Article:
The Biggest PCOS Food Myths Busted

Bowl of apples, peaches, and grapes

​Verywell / Zorica Lakonic

Let’s face it: There’s an overwhelming amount of nutrition information for polycystic ovary syndrome (PCOS) on the internet. Some of the available information is accurate and based on sound science, but other information is not nearly as trustworthy. Here’s the truth about the biggest nutrition myths for PCOS.

Myth: No Fruit Allowed

Diet fads have led people to believe that all forms of carbohydrates are bad, but this is not necessarily the case for fruits. Fruits provide important vitamins, minerals, antioxidants, and fiber that offer numerous benefits to women with PCOS.

These benefits include:

A study published in the Hormone and Metabolic Research Journal showed that women with PCOS who ate a diet rich in fruits and vegetables lost more abdominal fat and had significant improvements in their insulin sensitivity and inflammatory markers.

Choose fruits with the skin on them (such as apples, blueberries, and strawberries) which tend to have a lower glycemic index than fruits eaten without the skin (such as pineapple and watermelon).

Remember that fruits are carbohydrates, and should be spread out evenly throughout the day. Pair fruit with a protein source (apple and peanut butter) to help stabilize glucose and insulin levels. Be sure to avoid fruit juice altogether, as this will quickly spike insulin levels.

Myth: A Gluten-Free Diet Is Best for PCOS

Many women with PCOS think eating gluten-free will help them lose weight, however, there is no scientific evidence to support it. While some women find they lose weight avoiding gluten, it's more likely due to eating fewer calories overall.

If you are overweight, weight loss can improve most, if not all, aspects of PCOS. Those who lose weight and feel better eating gluten-free may attribute it to gluten when it could have been from weight loss in general.

A small percentage of women with PCOS may also have a gluten sensitivity or celiac disease. For those women, removing gluten from the diet will reduce symptoms and ultimately help them feel better overall.

But not all women with PCOS who follow a gluten-free diet find it helps them lose weight or improve their symptoms.

Instead, focus on eating sensible portions of fiber-rich fruits and vegetables, whole grains, and protein-rich foods that have been proven to help balance out blood sugar, reduce the risk for disease, and help with weight management.

Myth: You Must Avoid All Dairy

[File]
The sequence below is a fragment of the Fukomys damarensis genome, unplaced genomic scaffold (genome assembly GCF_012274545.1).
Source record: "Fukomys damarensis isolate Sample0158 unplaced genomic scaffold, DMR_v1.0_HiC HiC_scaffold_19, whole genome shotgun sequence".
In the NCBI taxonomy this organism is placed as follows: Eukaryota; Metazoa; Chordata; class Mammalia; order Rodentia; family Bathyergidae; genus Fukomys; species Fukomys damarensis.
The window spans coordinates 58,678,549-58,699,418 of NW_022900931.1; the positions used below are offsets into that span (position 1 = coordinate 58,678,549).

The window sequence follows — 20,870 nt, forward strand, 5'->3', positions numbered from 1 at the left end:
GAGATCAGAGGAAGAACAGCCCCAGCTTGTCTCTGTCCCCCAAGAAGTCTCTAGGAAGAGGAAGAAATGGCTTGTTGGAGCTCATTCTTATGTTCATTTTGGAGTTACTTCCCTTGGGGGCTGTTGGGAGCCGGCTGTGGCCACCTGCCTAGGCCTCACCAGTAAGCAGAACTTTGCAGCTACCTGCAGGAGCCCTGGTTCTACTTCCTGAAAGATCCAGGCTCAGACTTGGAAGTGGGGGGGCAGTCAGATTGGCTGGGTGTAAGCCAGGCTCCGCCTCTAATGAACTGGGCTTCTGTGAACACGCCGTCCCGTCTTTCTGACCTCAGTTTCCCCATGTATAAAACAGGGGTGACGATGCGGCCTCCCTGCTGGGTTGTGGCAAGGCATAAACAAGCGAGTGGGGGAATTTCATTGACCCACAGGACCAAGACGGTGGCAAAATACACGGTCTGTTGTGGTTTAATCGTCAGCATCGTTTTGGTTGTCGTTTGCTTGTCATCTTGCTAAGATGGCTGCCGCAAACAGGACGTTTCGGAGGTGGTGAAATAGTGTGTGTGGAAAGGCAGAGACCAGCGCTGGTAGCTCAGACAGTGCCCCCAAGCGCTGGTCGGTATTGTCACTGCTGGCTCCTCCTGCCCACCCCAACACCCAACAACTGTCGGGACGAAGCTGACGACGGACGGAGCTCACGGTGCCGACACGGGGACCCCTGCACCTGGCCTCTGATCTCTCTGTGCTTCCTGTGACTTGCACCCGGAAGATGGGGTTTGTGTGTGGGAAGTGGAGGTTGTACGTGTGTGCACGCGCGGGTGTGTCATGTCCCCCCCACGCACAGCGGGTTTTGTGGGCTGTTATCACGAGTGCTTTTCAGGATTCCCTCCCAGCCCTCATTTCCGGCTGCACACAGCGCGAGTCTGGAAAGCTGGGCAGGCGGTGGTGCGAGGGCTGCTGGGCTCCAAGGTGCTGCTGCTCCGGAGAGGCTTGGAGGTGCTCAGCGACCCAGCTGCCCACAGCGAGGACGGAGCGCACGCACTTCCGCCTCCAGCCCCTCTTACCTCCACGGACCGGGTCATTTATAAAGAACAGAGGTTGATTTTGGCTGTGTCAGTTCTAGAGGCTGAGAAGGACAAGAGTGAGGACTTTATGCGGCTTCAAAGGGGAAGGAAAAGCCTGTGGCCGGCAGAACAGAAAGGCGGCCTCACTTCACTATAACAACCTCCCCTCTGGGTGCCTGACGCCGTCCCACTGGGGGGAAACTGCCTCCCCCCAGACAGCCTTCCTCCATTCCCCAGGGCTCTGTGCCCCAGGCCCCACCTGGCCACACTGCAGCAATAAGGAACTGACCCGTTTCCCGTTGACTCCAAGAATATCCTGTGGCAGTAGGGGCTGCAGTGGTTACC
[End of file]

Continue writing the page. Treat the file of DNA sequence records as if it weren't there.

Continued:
Milk is a rich source of calcium and protein and is also considered a carbohydrate due to its high lactose content.

An article in the Journal of the Academy of Nutrition and Dietetics showed a positive link between dairy consumption and acne. This report showed evidence that milk, nonfat in particular, can contribute to increased androgen and insulin levels.

For these reasons, it may be advisable for women with PCOS to limit their dairy intake of yogurt or milk. You may not need to completely eliminate dairy, though, and you can consume a few servings per week unless you have a milk allergy or are highly sensitive to it.

Myth: You Can’t Eat Any Sugar

While desserts and other sugary foods aren’t great for PCOS and should be limited, they can be part of a healthy PCOS diet if enjoyed in moderation. A square or two of dark chocolate (70% cocoa) contains antioxidants and can satisfy a craving.

Sometimes being too restrictive with sweets can backfire in a big way with episodes of binge eating. So go ahead and indulge your sweet tooth from time to time, but focus on whole foods in sensible portions the majority of your day.

Frequently Asked Questions

  • What are some treatment options for PCOS?

    PCOS is treated in various ways, including lifestyle changes, medications to help stimulate ovulation, and metformin to help with insulin resistance. Birth control pills may be used to improve acne and regulate periods for those who do not wish to become pregnant.

  • Are there specific PCOS diet plans?

    There are some specific dietary changes you can make to help with PCOS symptoms and associated conditions like insulin resistance, inflammation, and obesity. The PCOS diet focuses on high-fiber whole foods, lean proteins, complex carbohydrates, and healthy fats while avoiding refined sugars, red meat, full-fat dairy, and processed foods.

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6 Sources
Verywell Health uses only high-quality sources, including peer-reviewed studies, to support the facts within our articles. Read our editorial process to learn more about how we fact-check and keep our content accurate, reliable, and trustworthy.
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  3. NIH National Institute of Diabetes and Digestive and Kidney Disease. Definition and facts for celiac disease. Updated June 2016.

  4. Burris J, Rietkerk W, Woolf K. Acne: the role of medical nutrition therapy. J Acad Nutr Diet. 2013 Mar;113(3):416-30. doi:10.1016/j.jand.2012.11.016

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  6. Riley JK, Jungheim ES. Is there a role for diet in ameliorating the reproductive sequelae associated with chronic low-grade inflammation in polycystic ovary syndrome and obesityFertility and Sterility. 2016;106(3):520-527. doi:10.1016/j.fertnstert.2016.07.1069

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